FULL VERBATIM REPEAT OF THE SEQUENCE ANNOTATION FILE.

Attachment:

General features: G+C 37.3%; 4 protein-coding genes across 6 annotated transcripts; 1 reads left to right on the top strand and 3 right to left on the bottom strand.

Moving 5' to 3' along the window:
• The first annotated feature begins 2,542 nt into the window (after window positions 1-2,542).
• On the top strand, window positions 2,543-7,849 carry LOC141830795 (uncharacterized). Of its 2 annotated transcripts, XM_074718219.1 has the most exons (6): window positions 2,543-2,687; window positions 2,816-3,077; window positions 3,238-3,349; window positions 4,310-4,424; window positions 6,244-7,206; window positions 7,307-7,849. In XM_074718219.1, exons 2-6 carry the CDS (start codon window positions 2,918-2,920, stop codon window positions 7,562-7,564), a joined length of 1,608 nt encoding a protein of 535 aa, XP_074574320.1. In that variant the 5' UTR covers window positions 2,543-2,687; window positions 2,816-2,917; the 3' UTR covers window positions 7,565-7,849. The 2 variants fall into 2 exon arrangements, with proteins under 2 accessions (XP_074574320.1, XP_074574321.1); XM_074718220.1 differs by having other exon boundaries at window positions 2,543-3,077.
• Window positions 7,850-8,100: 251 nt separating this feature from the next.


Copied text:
General features: G+C 37.3%; 4 protein-coding genes across 6 annotated transcripts; 1 reads left to right on the top strand and 3 right to left on the bottom strand.

Moving 5' to 3' along the window:
• The first annotated feature begins 2,542 nt into the window (after window positions 1-2,542).
• On the top strand, window positions 2,543-7,849 carry LOC141830795 (uncharacterized). Of its 2 annotated transcripts, XM_074718219.1 has the most exons (6): window positions 2,543-2,687; window positions 2,816-3,077; window positions 3,238-3,349; window positions 4,310-4,424; window positions 6,244-7,206; window positions 7,307-7,849. In XM_074718219.1, exons 2-6 carry the CDS (start codon window positions 2,918-2,920, stop codon window positions 7,562-7,564), a joined length of 1,608 nt encoding a protein of 535 aa, XP_074574320.1. In that variant the 5' UTR covers window positions 2,543-2,687; window positions 2,816-2,917; the 3' UTR covers window positions 7,565-7,849. The 2 variants fall into 2 exon arrangements, with proteins under 2 accessions (XP_074574320.1, XP_074574321.1); XM_074718220.1 differs by having other exon boundaries at window positions 2,543-3,077.
• Window positions 7,850-8,100: 251 nt separating this feature from the next.